While students in one first-grade class write sentences in English, a second-grade class down the hall focuses on grammar in Spanish. Every morning children pledge allegiance to the American flag in both languages.
At lunch, JoAnna talks to five friends in English. Two the girls live in Palomas, the other three in Columbus.
“We usually talk about what we’re going to play outside, and secrets,” she says with grin. “But I can’t tell you.”
This border situation is not unique. Schools near the border in other states, like Texas and California, provide an education for students living in Mexico, but not for free. They’re mostly private, and most families can’t afford them.
Not everyone in Columbus supports the arrangement that brings students from Mexico, however.
Keith Harris, First Vice-Chair of the Luna County Republican Party, understands that children who are U.S. citizens deserve an education in Columbus. But he’s not sure it should be free.
“They’re getting free tuition while other parents are paying taxes,” he says.
The Rodriguez family hopes they can count on the school to keep them together. Despite the hardships presented by Jesus’s deportation, they have learned to appreciate living under the same roof.
They have a new addition, a baby girl named Sophia. And they dream about simple things.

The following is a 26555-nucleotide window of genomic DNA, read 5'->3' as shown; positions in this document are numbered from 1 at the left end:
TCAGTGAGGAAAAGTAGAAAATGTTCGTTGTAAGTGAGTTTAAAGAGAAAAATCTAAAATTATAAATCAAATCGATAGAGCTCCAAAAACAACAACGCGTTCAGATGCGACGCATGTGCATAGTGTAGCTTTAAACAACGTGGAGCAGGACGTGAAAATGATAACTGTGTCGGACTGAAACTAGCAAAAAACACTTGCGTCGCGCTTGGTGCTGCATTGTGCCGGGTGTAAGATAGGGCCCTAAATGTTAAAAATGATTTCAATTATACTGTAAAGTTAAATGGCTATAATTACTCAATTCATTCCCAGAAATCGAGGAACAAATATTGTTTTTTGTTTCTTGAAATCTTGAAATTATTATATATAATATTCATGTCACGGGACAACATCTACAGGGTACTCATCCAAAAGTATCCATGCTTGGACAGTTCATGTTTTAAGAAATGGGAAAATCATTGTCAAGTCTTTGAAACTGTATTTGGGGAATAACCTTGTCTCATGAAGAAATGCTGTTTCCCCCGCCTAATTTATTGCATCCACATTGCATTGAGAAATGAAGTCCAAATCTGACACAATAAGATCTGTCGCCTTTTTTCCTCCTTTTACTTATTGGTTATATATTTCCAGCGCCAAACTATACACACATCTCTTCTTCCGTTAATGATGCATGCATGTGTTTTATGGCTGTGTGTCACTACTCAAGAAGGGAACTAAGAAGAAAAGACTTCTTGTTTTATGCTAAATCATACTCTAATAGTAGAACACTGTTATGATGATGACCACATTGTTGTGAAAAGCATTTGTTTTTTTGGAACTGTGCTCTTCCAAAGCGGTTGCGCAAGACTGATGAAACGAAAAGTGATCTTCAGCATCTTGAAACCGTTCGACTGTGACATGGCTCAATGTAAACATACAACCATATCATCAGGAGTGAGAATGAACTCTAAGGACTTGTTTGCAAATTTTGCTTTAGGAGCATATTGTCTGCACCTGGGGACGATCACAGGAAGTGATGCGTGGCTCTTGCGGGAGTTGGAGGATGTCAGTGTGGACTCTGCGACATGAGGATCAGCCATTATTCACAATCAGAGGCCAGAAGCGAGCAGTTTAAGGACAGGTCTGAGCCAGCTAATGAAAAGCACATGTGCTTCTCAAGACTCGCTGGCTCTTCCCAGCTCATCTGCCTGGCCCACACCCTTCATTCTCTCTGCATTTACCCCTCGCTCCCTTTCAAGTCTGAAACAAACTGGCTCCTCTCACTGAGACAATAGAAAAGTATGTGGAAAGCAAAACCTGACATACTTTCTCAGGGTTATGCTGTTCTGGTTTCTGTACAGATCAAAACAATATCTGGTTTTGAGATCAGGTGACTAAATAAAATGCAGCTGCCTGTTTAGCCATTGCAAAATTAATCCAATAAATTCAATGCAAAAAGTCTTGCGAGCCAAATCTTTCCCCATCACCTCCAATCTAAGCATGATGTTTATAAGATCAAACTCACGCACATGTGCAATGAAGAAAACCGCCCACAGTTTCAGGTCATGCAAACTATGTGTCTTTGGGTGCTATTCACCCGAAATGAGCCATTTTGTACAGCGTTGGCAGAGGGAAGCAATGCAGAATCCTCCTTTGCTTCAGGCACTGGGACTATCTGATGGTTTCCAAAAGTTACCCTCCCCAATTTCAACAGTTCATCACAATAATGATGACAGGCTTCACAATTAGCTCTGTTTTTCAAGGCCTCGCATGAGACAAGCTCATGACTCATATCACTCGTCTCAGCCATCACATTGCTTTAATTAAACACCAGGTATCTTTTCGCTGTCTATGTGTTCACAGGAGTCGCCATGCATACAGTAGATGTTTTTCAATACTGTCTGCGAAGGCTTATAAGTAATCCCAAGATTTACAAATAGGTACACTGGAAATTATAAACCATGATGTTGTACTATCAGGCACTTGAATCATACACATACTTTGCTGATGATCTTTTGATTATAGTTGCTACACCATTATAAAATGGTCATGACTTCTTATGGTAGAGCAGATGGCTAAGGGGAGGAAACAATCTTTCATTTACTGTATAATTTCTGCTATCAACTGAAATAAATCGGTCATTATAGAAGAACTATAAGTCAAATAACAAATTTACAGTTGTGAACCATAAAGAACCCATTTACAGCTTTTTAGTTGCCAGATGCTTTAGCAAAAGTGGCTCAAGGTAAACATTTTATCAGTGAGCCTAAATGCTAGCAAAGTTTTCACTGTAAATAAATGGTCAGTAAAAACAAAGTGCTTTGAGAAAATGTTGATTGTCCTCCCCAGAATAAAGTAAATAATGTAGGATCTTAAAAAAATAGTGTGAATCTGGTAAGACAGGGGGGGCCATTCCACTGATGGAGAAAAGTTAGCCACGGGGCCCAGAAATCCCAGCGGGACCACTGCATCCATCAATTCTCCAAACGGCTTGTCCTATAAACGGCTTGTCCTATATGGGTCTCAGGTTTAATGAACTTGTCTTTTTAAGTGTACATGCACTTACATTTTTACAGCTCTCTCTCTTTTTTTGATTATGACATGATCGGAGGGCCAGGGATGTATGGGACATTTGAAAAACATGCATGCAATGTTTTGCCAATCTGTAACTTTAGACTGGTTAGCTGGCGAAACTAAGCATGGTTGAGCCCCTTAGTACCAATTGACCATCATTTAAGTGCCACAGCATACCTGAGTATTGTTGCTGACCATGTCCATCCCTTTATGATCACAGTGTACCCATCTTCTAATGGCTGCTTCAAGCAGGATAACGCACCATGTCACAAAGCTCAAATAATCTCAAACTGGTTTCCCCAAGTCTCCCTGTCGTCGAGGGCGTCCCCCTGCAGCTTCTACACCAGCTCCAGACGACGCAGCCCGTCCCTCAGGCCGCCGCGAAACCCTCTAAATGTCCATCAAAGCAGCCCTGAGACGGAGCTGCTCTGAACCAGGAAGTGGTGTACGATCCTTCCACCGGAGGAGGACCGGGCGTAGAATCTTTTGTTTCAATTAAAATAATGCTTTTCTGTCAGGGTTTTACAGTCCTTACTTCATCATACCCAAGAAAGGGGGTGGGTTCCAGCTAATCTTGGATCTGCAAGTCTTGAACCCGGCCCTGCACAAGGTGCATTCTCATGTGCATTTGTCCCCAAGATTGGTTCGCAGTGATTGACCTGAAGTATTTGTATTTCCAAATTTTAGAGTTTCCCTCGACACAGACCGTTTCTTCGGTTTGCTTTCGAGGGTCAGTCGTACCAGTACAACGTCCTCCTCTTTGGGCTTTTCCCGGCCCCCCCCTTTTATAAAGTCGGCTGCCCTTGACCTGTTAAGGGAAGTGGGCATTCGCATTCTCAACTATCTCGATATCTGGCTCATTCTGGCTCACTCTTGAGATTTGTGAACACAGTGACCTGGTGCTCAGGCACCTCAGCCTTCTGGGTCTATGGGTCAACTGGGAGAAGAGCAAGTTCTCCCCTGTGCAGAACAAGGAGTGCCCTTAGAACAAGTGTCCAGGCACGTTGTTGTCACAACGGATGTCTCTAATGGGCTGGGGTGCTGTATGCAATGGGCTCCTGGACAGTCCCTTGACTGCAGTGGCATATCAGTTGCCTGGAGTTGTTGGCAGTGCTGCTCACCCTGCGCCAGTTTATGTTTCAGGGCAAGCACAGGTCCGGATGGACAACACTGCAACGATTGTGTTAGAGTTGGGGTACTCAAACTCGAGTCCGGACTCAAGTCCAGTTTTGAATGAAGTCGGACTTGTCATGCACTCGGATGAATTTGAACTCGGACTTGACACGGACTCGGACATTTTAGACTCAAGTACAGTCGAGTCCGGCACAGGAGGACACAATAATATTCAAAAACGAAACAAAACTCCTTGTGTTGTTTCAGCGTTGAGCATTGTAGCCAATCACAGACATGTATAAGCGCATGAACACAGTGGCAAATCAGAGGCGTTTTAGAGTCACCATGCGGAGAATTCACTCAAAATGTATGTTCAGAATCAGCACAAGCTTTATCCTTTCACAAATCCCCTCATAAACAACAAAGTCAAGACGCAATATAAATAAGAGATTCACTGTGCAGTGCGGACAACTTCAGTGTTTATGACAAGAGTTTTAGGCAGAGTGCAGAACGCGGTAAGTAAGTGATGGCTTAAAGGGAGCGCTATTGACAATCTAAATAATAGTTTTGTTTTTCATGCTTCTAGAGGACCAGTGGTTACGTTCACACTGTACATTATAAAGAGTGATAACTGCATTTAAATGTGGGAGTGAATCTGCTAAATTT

“We talk about going to Walmart together, us four — well, us five,” Arianna says. “It’s just like the simplest thing you think could think about.”
Even though the school gives the Rodriguez family the opportunity to live together, Jesus is still missing special moments in his daughter’s lives because of his immigration status.
“I feel sad that our graduation is coming up and my dad isn’t going to be able to come,” JoAnna says.
Jesus Rodriguez has waited 10 years for his turn to pursue a legal way back to the U.S. But he and his family fear President Trump’s strict immigration policies will quash their dreams.
The family has hired an immigration attorney from El Paso, and Jesus has applied to become a legal US resident.
“Yes, it worries me, but I leave it to God. I’ve learned that leaving things to God, things go the way they’re supposed to go,” Arianna says.
With a tear streaming down his face, Jesus explains he is relying on the same faith.
“God squeezes, but he doesn’t choke,” he says. “I know he will help us.”
Each afternoon, Jesus returns to the border he can not cross to pick up his girls after school. After Mexican border officials scan the students’ backpacks, the two sisters race each other to dad’s truck, hoping to claim the prized front seat. JoAnna wins.
Jesus smiles, knowing he’s going back to a home where his family lives together.